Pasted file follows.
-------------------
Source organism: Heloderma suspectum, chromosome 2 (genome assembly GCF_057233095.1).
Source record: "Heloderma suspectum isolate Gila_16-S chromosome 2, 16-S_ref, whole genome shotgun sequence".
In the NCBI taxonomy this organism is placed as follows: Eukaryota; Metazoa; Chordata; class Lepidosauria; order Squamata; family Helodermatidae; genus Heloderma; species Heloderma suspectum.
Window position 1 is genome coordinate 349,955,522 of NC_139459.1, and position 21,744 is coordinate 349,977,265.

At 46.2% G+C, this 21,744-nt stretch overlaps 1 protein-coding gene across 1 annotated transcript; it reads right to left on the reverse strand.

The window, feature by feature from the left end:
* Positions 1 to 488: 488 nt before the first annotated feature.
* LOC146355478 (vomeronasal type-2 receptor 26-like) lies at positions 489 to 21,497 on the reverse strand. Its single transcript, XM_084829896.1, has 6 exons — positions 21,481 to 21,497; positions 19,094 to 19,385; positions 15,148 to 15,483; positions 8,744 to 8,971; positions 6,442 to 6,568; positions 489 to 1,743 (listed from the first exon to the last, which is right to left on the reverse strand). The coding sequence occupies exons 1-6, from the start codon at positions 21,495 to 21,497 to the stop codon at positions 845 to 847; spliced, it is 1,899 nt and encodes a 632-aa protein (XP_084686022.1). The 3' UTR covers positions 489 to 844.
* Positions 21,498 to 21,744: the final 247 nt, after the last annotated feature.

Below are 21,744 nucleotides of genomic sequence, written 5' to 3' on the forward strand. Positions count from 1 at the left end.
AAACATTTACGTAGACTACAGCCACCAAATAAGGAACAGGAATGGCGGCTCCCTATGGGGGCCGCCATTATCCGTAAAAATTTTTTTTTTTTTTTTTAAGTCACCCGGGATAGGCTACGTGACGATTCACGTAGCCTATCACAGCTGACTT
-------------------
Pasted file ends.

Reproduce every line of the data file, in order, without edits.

Source organism: Heloderma suspectum, chromosome 2 (genome assembly GCF_057233095.1).
Source record: "Heloderma suspectum isolate Gila_16-S chromosome 2, 16-S_ref, whole genome shotgun sequence".
In the NCBI taxonomy this organism is placed as follows: Eukaryota; Metazoa; Chordata; class Lepidosauria; order Squamata; family Helodermatidae; genus Heloderma; species Heloderma suspectum.
Window position 1 is genome coordinate 349,955,522 of NC_139459.1, and position 21,744 is coordinate 349,977,265.

At 46.2% G+C, this 21,744-nt stretch overlaps 1 protein-coding gene across 1 annotated transcript; it reads right to left on the reverse strand.

The window, feature by feature from the left end:
* Positions 1 to 488: 488 nt before the first annotated feature.
* LOC146355478 (vomeronasal type-2 receptor 26-like) lies at positions 489 to 21,497 on the reverse strand. Its single transcript, XM_084829896.1, has 6 exons — positions 21,481 to 21,497; positions 19,094 to 19,385; positions 15,148 to 15,483; positions 8,744 to 8,971; positions 6,442 to 6,568; positions 489 to 1,743 (listed from the first exon to the last, which is right to left on the reverse strand). The coding sequence occupies exons 1-6, from the start codon at positions 21,495 to 21,497 to the stop codon at positions 845 to 847; spliced, it is 1,899 nt and encodes a 632-aa protein (XP_084686022.1). The 3' UTR covers positions 489 to 844.
* Positions 21,498 to 21,744: the final 247 nt, after the last annotated feature.

Below are 21,744 nucleotides of genomic sequence, written 5' to 3' on the forward strand. Positions count from 1 at the left end.
AAACATTTACGTAGACTACAGCCACCAAATAAGGAACAGGAATGGCGGCTCCCTATGGGGGCCGCCATTATCCGTAAAAATTTTTTTTTTTTTTTTTAAGTCACCCGGGATAGGCTACGTGACGATTCACGTAGCCTATCACAGCTGACTT